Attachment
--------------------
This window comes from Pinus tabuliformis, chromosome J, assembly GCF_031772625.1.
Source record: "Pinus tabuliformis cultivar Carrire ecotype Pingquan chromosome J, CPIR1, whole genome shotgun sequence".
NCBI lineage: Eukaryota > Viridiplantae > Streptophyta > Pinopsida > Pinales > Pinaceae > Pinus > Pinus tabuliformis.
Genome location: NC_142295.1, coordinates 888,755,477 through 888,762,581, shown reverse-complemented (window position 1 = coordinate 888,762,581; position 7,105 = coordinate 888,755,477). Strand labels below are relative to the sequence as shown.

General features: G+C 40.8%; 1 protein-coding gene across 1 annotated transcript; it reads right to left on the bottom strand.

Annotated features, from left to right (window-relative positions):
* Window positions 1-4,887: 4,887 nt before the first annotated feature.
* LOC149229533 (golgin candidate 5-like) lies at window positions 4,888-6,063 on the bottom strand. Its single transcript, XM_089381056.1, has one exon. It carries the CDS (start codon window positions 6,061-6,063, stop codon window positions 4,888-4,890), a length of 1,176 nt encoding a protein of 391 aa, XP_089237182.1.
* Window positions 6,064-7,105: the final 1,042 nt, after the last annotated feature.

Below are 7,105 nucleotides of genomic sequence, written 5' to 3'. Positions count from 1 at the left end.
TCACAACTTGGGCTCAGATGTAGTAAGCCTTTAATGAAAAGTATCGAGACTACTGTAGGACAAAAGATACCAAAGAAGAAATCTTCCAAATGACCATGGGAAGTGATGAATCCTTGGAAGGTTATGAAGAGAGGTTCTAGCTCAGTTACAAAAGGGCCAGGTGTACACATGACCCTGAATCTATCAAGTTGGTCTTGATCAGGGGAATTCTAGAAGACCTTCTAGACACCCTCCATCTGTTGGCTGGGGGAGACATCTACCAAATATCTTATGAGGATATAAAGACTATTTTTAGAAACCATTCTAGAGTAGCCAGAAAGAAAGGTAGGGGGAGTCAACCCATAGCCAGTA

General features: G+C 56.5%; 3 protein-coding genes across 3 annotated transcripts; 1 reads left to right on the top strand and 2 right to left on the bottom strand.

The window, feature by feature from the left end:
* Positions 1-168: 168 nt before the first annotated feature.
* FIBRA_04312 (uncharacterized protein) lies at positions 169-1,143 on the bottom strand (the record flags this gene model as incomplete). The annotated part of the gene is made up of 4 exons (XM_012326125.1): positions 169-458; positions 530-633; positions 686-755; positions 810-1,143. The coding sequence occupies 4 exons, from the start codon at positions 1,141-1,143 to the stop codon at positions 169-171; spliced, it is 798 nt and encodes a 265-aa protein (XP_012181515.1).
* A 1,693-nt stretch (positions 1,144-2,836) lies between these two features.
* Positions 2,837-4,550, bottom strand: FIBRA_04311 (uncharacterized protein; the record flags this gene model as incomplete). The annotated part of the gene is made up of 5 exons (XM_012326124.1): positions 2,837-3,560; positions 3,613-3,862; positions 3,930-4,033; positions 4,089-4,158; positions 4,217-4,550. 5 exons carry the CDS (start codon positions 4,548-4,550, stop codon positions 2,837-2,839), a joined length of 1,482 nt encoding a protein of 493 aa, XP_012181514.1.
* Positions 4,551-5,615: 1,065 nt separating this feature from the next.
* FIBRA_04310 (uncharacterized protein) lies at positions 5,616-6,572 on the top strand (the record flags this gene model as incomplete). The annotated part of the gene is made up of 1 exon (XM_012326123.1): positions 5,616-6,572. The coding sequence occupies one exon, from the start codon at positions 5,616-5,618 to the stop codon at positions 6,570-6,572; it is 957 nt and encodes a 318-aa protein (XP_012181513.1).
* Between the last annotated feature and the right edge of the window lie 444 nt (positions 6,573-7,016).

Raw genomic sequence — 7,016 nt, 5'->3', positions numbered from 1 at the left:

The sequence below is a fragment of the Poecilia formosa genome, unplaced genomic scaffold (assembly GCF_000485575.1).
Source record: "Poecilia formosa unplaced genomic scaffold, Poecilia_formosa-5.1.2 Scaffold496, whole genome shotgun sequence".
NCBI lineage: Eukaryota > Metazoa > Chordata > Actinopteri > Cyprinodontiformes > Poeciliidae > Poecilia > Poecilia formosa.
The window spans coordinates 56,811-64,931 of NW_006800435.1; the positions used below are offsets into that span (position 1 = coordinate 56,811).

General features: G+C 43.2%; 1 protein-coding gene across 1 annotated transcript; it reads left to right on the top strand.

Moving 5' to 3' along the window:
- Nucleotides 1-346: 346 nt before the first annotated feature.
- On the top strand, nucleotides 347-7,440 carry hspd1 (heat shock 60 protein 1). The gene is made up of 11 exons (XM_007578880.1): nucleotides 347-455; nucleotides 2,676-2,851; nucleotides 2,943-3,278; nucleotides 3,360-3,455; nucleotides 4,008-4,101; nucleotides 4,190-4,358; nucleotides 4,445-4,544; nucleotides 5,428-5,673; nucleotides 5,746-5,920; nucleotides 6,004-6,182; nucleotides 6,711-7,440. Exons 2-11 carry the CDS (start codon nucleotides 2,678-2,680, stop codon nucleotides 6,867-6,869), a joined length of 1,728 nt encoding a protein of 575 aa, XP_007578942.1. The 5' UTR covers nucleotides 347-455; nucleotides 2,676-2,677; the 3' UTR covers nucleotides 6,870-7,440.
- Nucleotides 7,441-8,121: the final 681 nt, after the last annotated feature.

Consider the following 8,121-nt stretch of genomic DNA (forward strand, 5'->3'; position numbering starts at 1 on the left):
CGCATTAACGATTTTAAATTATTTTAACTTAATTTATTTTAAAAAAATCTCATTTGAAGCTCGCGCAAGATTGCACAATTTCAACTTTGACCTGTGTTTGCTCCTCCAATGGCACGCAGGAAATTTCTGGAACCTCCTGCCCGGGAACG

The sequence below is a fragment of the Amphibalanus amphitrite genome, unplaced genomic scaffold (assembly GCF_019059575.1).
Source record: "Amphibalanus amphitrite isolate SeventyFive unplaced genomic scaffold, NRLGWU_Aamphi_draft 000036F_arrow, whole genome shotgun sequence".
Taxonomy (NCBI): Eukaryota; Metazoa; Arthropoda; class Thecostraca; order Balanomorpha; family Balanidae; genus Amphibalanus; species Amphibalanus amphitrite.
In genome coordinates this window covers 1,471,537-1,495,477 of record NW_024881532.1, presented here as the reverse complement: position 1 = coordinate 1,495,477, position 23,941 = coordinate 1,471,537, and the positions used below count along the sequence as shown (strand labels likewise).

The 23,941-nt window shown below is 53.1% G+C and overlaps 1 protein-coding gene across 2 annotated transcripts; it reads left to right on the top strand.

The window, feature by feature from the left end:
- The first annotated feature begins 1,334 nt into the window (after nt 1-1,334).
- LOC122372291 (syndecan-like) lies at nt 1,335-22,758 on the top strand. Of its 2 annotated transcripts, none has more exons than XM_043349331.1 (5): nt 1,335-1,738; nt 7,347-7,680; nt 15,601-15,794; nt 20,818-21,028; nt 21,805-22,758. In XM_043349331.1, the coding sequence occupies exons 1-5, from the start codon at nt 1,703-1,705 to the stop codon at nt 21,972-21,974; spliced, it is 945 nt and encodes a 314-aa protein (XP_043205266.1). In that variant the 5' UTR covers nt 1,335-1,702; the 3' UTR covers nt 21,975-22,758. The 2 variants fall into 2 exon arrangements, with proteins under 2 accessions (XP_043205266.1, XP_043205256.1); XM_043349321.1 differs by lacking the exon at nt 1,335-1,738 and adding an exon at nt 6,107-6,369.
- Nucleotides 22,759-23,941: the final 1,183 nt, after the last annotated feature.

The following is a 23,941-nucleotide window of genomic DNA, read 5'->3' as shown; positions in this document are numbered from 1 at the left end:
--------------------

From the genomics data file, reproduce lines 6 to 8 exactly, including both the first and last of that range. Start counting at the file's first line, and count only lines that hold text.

Annotated features, from left to right (window-relative positions):
* Window positions 1-4,887: 4,887 nt before the first annotated feature.
* LOC149229533 (golgin candidate 5-like) lies at window positions 4,888-6,063 on the bottom strand. Its single transcript, XM_089381056.1, has one exon. It carries the CDS (start codon window positions 6,061-6,063, stop codon window positions 4,888-4,890), a length of 1,176 nt encoding a protein of 391 aa, XP_089237182.1.